Can any statement describe the capture of Felicien Kabuga better than Martin Luther King’s “the arc of the moral universe is long, but it bends towards justice?”
Kabuga, the writer of one of the darkest chapters in human history, has been accused of allegedly being the main financier and logistical backer of the genocide against the Tutsi.
One of the most chilling aspects of the level of the planning for the genocide was Kabuga’s alleged involvement in importing and distributing 500,000 machetes into Rwanda, between January 1993 and March 1994 just in time for the genocide to begin in April, 1994.
What a coincidence though, that Kabuga was captured just after the end of April, which is Genocide Awareness and Prevention Month.
April is a sad month in Rwanda, with ceremonies to remember the one million people slaughtered during the mass killings.
After the Genocide against the Tutsi, hundreds of massacre sites were found with skeletons and turned into memorial sites.
Bodies are still being found. Just last month as the country mourned, a dam that authorities in Rwanda said could contain 30,000 bodies was discovered. The information came from people convicted for genocidal crimes who are now being released from prison after serving their sentences.
One of those released led a friend to a pit latrine some years ago, from which they exhumed her family members. Also, every so often, torrential rains sweep away the soil, revealing new bodies.
The genocide began on April 6, 1994, and ended around July 18. Kabuga was captured on May 16, 2020. As you read this, 26 years ago in May 1994, the machetes allegedly imported by Kabuga were being put to evil and horrendous use.
James Waller, quoting Gerald Prunier, writes of the “perpetrators killing at speeds that surpassed the gas chambers of Auschwitz—approximately 333 murders per hour, five and a half murders per minute”.
The reality of five and a half murders per minute only came to have full meaning when a perpetrator who now works on reconciliation told us how exhausting “the work” of killing people was. He actually referred to it as “work”.
The Tutsi in Rwanda had been systematically killed before, beginning in 1959, every time exiled Tutsi attacked Rwanda. There were pogroms against Tutsi by the then Rwandan government, accusing them of collaborating with the exiled Tutsi.
In 1975 and 1990, some Tutsi ran to safety into two churches, one in Ntarama and Nyamata. When the genocide began in 1994, thousands of Tutsi crowded into the two churches again, expecting to be safe, as they had been before. This time, however, the attackers followed them into the churches, wielding machetes and clubs, killing them.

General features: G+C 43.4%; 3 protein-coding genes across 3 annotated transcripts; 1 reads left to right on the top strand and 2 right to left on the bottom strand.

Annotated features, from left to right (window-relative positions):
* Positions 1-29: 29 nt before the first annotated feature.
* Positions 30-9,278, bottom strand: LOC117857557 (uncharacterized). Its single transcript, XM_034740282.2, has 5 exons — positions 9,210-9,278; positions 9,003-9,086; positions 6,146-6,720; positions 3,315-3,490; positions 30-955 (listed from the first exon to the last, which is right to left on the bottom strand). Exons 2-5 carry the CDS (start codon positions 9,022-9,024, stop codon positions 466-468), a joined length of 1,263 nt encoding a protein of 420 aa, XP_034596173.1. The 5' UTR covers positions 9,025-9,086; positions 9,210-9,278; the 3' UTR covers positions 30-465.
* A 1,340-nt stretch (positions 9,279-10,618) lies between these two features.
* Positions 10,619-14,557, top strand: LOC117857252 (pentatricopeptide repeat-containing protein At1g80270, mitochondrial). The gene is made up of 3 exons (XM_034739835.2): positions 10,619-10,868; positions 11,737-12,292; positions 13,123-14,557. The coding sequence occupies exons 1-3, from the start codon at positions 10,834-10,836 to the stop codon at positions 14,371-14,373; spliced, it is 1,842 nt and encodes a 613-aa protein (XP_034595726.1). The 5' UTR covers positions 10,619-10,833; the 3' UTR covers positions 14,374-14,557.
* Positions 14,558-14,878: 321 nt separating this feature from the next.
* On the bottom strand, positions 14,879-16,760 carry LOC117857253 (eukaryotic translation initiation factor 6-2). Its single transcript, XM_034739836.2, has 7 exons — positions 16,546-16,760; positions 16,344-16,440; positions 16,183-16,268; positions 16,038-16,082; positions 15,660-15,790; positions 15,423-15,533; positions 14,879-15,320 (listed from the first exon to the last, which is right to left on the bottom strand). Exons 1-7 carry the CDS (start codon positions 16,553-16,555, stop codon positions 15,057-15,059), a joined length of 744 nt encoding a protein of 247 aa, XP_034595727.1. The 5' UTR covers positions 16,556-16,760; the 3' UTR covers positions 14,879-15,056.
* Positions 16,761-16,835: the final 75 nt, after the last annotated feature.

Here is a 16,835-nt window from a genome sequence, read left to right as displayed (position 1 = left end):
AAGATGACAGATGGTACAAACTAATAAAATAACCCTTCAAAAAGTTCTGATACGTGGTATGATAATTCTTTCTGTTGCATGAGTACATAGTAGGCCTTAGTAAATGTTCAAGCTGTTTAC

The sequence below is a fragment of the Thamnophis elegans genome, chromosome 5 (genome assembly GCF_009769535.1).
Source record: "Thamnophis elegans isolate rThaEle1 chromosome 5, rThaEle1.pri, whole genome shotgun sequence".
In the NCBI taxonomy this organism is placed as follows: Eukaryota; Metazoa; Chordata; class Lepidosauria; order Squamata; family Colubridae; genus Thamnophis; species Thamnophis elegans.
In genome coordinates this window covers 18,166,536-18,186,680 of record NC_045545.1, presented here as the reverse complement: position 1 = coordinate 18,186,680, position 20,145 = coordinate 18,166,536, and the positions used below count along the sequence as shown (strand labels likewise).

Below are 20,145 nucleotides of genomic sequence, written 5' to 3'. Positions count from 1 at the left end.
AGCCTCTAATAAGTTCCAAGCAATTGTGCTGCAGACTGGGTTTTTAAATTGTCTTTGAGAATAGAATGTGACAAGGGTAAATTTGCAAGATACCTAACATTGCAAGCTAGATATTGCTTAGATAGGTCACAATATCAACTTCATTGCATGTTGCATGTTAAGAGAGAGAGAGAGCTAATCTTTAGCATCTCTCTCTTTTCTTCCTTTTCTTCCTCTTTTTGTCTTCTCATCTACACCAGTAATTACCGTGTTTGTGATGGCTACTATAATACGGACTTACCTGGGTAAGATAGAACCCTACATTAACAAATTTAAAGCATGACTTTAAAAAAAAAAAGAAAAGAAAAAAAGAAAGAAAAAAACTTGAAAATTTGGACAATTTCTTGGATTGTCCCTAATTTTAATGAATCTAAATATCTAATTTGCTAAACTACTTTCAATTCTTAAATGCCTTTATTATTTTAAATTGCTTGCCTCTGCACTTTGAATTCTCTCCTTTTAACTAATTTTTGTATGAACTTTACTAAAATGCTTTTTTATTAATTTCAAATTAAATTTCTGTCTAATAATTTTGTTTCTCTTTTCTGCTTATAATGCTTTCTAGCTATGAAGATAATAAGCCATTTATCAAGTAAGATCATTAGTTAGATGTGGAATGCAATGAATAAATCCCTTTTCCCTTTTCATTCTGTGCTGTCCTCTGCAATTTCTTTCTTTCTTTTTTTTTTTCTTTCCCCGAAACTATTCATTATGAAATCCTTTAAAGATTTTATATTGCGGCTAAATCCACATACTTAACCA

The killers soon realised a logistical challenge, they couldn’t get past the dead bodies into the overcrowded churches. They began throwing grenades in. They killed 10,000 people in the Nyamata church and 5,000 in Ntarama church. Both churches are now memorial sites, never again can they be places of worship.
In both Ntarama and Nyamata, curators preserved the skeletons of the victims, belongings, including clothing of the victims, for everyone to see and learn. Many were killed at the altars. The walls have blood stains of children.
In Nyamata, there is a woman’s skeleton, killed by a sharpened pole driven through her body, entering her private parts and emerging through her neck.
Kabuga’s story is remarkably similar to Otto Adolf Eichmann, one of the major organisers of the holocaust against the Jews by the Nazi and logistics facilitator of the mass deportation of Jews to extermination camps. When the Second World War ended, Eichmann escaped and managed to hide until 1960, when he was captured, tried of war crimes in Jerusalem and hanged in 1962.
At the Rwandan Genocide Museum, there is a sign that says genocide does not take place in one day. It happens slowly, four deaths here, twelve deaths there, 100 deaths here, until one day, a million people are dead.
The buildup to the Rwandan genocide is eerily similar to situations many may be familiar with, such as hate speech by politicians, peddling ethnic-based stereotypes and inflammatory remarks on vernacular radio airwaves.
Kabuga’s trial will be a lesson in history, no doubt teaching us much on what went into the planning of the genocide and how to prevent another from ever happening.
Wairimu Nderitu is the author of Beyond Ethnicism, Mukami Kimathi, Mau Mau Freedom Fighter and Kenya: Bridging Ethnic Divides firstname.lastname@example.org